"We got our lunch at Brownsville and started out to go to this crossin'. I knowed right about where this crossin' was and I says to the cap'n, 'Don't you reckon I better go and see if they was any sign?' We stayed there about three hours and didn't hear a thing. And then the cap'n said, 'Boys, we better eat our lunch'. While we was eatin', we heard somebody holler, and he said, 'Boys, there they are.' And he said to me, 'Ben, you want to stay with the horses or be in the fun?' And I said, 'I don't care.' So he said, 'You better stay with the horses; you ain't paid to kill Meskins! I went out to where the horses were. The rangers were afoot in the brush. It was about an hour from the time we heard the fellow holler before the cattle got there. When the rangers placed themselves on the side of the road, the Meskins didn't know what they was goin' to get into!

"The Meskins was all singin' at the top of their voices and they was comin' on in. The cap'n waited till they went to crossin' the herd, he waited till these rustlers all got into the river behind the cattle, and then the cap'n opened fire on the bandits. They didn't have no possible show. They was in the water, and he just floated 'em down the river. They was one man got away. I saw 'im later, and he told me about it. The way he got away, he says he was a good swimmer and he just fell off his horse in the water and the swift water took 'im down and he just kep' his nose out of the water and got away that way. They was fo'teen in that bunch, I know.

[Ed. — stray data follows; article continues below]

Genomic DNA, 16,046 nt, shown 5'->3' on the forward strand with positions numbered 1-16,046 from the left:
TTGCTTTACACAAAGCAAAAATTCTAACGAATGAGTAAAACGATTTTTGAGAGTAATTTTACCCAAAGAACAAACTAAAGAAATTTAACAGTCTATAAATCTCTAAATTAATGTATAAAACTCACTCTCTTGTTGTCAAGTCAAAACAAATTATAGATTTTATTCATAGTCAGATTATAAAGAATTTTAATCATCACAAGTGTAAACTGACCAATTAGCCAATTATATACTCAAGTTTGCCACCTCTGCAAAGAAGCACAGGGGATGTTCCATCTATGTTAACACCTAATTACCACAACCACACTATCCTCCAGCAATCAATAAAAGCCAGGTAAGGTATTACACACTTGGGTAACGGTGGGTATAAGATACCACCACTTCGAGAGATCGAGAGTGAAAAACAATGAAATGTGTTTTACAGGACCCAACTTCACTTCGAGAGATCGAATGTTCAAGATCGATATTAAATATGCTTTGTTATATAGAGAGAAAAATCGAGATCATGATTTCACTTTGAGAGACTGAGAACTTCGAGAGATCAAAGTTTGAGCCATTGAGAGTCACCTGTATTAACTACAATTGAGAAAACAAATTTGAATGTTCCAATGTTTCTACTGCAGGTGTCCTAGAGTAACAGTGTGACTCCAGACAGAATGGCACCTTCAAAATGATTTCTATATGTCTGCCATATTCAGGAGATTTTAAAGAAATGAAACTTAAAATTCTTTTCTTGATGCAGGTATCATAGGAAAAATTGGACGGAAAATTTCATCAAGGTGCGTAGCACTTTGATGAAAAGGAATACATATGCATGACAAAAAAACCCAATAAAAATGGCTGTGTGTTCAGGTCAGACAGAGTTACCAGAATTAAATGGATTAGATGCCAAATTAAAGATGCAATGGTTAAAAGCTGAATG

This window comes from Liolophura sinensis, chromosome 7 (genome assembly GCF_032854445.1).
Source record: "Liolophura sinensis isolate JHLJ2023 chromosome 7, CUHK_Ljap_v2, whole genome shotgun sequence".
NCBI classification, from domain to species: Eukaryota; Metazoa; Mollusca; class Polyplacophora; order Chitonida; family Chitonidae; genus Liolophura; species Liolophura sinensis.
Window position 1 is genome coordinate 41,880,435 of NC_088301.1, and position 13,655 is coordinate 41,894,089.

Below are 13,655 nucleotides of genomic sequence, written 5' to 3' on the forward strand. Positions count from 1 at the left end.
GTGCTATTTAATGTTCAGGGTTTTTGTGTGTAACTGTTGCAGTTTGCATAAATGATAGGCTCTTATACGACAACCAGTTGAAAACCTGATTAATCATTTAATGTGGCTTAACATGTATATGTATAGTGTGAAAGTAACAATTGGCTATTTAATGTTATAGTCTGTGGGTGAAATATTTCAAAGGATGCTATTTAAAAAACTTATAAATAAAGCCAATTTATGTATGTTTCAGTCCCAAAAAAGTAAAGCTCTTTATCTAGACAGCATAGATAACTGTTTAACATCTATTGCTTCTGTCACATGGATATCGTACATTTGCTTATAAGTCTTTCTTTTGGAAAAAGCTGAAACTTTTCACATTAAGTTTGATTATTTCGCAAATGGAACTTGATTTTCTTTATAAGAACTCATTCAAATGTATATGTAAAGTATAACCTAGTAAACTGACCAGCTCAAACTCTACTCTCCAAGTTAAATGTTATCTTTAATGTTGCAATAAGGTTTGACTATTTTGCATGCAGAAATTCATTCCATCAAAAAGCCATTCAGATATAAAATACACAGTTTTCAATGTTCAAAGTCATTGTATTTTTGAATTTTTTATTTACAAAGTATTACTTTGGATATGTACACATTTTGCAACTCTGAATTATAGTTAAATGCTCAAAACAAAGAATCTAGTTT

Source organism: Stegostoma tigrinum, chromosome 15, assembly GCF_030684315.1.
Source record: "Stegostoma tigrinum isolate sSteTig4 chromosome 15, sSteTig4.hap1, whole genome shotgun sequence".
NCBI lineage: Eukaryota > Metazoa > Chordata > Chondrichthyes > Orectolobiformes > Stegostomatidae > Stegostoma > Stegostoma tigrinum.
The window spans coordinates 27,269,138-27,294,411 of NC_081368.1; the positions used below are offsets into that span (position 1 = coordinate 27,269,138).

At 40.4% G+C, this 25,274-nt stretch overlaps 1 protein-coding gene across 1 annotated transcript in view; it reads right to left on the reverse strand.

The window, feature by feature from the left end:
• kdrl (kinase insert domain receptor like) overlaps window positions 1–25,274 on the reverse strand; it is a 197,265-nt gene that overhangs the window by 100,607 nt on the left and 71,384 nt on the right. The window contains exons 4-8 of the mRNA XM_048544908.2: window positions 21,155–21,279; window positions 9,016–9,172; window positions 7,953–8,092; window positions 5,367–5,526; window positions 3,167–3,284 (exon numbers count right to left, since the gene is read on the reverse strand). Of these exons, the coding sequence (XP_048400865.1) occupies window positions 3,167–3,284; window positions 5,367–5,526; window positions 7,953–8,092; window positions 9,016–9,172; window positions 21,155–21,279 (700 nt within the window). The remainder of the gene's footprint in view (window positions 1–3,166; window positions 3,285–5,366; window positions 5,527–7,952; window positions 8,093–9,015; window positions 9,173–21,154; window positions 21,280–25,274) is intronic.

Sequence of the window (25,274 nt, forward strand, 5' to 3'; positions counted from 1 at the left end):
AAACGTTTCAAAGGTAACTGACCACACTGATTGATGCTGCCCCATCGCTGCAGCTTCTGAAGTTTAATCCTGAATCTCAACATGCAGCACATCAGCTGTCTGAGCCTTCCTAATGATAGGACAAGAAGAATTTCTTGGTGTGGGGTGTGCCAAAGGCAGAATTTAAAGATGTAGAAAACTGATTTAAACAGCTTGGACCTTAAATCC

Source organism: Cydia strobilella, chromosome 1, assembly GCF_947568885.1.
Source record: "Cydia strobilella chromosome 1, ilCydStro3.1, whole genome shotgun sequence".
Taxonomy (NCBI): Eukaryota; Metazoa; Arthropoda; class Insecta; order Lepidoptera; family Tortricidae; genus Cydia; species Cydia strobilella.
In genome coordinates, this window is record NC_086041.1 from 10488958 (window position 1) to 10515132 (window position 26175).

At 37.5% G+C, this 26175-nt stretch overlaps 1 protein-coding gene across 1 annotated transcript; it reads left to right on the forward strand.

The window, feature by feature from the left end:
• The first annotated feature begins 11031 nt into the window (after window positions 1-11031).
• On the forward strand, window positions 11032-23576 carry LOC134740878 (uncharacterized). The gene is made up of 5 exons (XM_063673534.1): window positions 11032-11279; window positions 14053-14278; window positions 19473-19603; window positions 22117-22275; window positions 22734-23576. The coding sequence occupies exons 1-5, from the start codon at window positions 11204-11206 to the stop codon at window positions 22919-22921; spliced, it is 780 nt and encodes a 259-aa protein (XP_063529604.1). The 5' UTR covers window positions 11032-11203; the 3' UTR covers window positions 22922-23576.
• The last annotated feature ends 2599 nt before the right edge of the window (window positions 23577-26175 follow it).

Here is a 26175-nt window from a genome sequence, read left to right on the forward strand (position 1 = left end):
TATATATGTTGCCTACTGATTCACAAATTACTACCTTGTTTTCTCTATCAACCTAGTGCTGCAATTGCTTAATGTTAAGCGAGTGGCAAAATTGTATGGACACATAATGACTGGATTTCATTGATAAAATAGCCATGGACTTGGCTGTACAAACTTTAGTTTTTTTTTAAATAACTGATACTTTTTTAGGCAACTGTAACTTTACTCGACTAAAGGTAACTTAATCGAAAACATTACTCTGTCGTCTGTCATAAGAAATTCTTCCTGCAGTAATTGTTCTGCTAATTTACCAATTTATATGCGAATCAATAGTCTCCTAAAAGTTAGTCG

"The echo of the shootin' turned the cattle back to the American side. The lead cattle was just gettin' ready to hit the other side of the river when the shootin' taken place and the echo of the shootin' turned 'em and they come back across. Now, in swimmin' a bunch of cattle, if you pop your whip, you are just as liable to turn 'em back, or if you holler the echo might turn 'em back. It'll do that nearly every time.

"After the fight, the cap'n says to the boys, 'Well, boys, the fun is all over now, I guess we'd better start back to camp.' And they all mounted their horses and begun singin':

"O, bury me not on the lone prairie-e-e
Where the wild coyotes will howl o'er me-e-e,
Right where all the Meskins ought to be-e-e!"